Last year we bought a beautiful but run-down property with the idea of progressively turning it into a family farm. Our home has virtually no backyard and is surrounded by pine trees, which makes gardening a bit of a challenge. And we wanted our children to have a place to run around and play too.

This idea has grown and grown so quickly over the last months that I thought I would retrace this last year, as we started this almost exactly a year ago. So here is the accelerated version of the beginnings of ... Antigua Farms!

In May of 2011, we bought a 1930s stone house built on a 1.4 acre property near a creek, right in town. We had been looking all over for something similar and were incredibly lucky to find this beautiful place five minutes from our home. it was exciting and daunting all at once.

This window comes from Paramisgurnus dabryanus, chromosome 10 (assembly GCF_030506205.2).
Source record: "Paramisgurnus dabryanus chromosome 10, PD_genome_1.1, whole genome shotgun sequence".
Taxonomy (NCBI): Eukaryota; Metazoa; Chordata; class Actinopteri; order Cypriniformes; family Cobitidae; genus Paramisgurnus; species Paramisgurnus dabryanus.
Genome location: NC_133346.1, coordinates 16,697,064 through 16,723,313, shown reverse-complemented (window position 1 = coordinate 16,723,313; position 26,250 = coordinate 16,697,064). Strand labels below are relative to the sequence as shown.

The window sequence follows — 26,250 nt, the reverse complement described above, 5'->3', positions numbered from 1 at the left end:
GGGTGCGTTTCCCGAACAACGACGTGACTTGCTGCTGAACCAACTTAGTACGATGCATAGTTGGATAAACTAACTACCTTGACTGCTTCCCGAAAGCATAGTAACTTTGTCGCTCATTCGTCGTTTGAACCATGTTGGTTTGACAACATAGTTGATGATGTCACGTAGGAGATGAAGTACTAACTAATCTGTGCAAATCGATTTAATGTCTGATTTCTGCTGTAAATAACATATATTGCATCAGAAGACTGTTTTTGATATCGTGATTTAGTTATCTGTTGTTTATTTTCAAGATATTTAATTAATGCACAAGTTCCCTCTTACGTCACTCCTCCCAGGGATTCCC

The "Farmhouse"

Over the summer, Jim went beserk. I forgot how incredibly efficient and tireless my husband is. He litterally gutted the entire house and nearly rebuilt the whole damn thing. And he did this in record time; by August, we had tenants.

I call this one 'Kitchen, Deconstructed'

Kitchen Before
Kitchen After!
 During the fall and winter months, we shifted our focus on the adjacent land and again Jim went nuts. This time it involved cutting trees, mending fences, weeding, plowing, and digging beds. If that wasn't enough he also built a 200sq ft greenhouse a cute lil' red barn for tools and equipment. Did I mention, the property has a well, so we have free water, which is usually an issue with farming in the Southwest. Two large water tanks were hooked to a well-pump to allow for easy water access throughout the farm.